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Fructose Linked to High Blood Pressure

By July 23, 2010

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For decades, doctors warned of salt being a culprit in hypertension, or high blood pressure. Now it looks like certain forms of sugar are also to blame for high blood pressure.

A recent study has shown that people who drink 2.5 or more cans of soda (non-diet) per day or eat an equivalent amount of fructose have a 30% increased risk of high blood pressure. Fructose is naturally found in fruit, but in this form it is accompanied by vitamins and phytonutrients, as well as fiber, and its effects are not considered harmful. It is when it is refined into high fructose corn syrup that it becomes a hazard.

No one is exactly sure why this correlation between high fructose intake and high blood pressure is the case or even if it is a causal association. Data coming from asking people about their diets is notoriously unreliable. It is also hard to get an exact measure of fructose grams based on diet reports.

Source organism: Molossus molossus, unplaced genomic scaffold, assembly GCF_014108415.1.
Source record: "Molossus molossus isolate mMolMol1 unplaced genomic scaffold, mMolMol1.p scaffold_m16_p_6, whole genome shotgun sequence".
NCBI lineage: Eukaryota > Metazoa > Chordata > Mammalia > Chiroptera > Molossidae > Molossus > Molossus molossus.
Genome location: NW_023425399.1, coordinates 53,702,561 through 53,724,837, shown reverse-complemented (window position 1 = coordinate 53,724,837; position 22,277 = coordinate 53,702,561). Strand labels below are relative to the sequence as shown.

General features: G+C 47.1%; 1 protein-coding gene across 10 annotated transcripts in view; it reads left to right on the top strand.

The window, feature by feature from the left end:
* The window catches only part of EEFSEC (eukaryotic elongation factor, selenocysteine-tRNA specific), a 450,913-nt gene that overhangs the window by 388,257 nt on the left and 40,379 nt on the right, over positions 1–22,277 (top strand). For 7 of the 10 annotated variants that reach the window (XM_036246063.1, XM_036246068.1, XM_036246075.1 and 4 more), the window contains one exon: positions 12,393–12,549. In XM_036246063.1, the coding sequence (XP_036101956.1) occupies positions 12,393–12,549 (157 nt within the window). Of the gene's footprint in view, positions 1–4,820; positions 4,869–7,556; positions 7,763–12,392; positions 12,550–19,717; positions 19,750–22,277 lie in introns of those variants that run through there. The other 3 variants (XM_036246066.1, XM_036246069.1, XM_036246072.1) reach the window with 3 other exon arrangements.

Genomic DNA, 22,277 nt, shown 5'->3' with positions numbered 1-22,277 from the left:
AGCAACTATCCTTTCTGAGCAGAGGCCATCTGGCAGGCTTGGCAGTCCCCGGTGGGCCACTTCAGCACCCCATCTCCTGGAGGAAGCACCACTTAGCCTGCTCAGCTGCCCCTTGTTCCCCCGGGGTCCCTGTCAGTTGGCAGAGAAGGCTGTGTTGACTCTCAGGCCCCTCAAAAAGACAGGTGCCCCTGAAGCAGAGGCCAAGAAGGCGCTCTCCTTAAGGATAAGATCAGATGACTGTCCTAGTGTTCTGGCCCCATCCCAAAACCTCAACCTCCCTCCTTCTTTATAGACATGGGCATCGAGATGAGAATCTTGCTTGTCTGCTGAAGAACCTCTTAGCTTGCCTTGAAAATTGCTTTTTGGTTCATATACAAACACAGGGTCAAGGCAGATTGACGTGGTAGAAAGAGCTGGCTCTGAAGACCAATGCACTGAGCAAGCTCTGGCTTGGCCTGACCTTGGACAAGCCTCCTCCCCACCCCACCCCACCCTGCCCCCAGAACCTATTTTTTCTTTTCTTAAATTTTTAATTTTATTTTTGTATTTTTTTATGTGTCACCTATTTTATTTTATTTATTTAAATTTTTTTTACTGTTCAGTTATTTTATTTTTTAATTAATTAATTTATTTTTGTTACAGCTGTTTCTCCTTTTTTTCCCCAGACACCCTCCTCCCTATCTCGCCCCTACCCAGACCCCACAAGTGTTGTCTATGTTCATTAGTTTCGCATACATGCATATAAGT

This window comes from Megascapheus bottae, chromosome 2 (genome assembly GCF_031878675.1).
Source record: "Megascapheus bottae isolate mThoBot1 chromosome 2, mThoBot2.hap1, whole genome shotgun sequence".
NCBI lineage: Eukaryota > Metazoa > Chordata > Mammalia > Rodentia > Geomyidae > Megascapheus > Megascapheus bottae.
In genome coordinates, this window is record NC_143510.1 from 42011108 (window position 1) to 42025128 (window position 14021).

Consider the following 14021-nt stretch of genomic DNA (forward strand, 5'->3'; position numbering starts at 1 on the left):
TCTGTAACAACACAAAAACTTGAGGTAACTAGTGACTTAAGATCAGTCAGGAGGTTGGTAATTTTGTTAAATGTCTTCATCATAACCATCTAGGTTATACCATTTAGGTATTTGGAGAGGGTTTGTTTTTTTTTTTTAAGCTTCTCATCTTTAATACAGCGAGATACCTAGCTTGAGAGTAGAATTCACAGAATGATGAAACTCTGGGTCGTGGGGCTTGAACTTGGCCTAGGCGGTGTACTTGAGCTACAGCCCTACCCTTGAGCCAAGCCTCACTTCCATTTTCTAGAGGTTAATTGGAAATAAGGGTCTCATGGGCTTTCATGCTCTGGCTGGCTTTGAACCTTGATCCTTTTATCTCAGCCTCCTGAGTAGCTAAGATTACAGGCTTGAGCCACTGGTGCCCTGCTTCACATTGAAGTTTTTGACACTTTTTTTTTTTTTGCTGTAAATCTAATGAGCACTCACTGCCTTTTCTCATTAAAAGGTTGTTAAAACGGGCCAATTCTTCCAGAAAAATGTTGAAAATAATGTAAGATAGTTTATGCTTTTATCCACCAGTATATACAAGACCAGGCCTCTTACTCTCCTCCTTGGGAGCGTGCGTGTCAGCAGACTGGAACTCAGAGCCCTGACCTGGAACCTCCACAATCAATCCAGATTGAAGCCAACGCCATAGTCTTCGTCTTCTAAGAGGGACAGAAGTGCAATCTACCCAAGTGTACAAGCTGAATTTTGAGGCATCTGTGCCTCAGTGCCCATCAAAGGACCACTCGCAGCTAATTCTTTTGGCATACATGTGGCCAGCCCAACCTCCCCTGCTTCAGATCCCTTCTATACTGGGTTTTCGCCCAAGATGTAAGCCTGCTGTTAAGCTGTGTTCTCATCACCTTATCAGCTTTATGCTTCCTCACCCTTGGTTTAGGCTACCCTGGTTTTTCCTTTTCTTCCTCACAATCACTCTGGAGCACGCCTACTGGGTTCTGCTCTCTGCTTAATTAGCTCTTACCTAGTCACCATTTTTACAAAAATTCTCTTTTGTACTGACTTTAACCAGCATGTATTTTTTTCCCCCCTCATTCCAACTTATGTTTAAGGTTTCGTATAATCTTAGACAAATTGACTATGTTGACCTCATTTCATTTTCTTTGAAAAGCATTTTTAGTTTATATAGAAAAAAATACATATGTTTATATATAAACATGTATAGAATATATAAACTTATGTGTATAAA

However, in my mind, none of this matters - who cares just how bad high fructose corn syrup is? Are you really going to take this information to mean, "oh, good - now I can have 2.25 sodas a day and not ever have to worry about my blood pressure?" I certainly hope not.

You would be hard-pressed to find anyone, anyone at all, who would argue that it is good for you, or even neutral. It is simply harmful to health and should be avoided. This does not mean that you can NEVER have anything containing high fructose corn syrup - it means that you should do what you can to limit your consumption of this ingredient.

Read more:

Add Fruit to Your Longevity and Anti-Aging Diet Plan (about the benefits of fruit, a food where fructose naturally occurs)

Fructose: Sweet, But Dangerous

Salt and High Blood Pressure

Age and High Blood Pressure

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